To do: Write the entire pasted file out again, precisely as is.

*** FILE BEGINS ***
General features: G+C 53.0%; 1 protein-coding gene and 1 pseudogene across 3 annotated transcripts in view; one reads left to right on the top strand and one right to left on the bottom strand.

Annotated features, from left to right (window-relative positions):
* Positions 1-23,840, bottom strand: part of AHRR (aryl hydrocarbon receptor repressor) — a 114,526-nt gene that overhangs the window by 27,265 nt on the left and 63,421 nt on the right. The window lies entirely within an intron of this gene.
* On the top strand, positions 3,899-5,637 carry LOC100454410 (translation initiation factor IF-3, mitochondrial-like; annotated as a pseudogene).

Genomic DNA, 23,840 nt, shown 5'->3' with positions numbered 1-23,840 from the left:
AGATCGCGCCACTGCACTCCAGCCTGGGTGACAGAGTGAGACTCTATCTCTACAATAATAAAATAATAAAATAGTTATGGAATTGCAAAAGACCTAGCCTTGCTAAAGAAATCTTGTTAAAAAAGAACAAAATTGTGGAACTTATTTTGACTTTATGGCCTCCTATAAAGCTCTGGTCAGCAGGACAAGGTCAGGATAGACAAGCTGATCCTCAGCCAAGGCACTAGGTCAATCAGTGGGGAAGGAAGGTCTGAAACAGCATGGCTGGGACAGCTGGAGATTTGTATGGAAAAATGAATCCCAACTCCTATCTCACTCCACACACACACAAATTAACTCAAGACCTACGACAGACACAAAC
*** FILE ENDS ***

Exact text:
General features: G+C 53.0%; 1 protein-coding gene and 1 pseudogene across 3 annotated transcripts in view; one reads left to right on the top strand and one right to left on the bottom strand.

Annotated features, from left to right (window-relative positions):
* Positions 1-23,840, bottom strand: part of AHRR (aryl hydrocarbon receptor repressor) — a 114,526-nt gene that overhangs the window by 27,265 nt on the left and 63,421 nt on the right. The window lies entirely within an intron of this gene.
* On the top strand, positions 3,899-5,637 carry LOC100454410 (translation initiation factor IF-3, mitochondrial-like; annotated as a pseudogene).

Genomic DNA, 23,840 nt, shown 5'->3' with positions numbered 1-23,840 from the left:
AGATCGCGCCACTGCACTCCAGCCTGGGTGACAGAGTGAGACTCTATCTCTACAATAATAAAATAATAAAATAGTTATGGAATTGCAAAAGACCTAGCCTTGCTAAAGAAATCTTGTTAAAAAAGAACAAAATTGTGGAACTTATTTTGACTTTATGGCCTCCTATAAAGCTCTGGTCAGCAGGACAAGGTCAGGATAGACAAGCTGATCCTCAGCCAAGGCACTAGGTCAATCAGTGGGGAAGGAAGGTCTGAAACAGCATGGCTGGGACAGCTGGAGATTTGTATGGAAAAATGAATCCCAACTCCTATCTCACTCCACACACACACAAATTAACTCAAGACCTACGACAGACACAAAC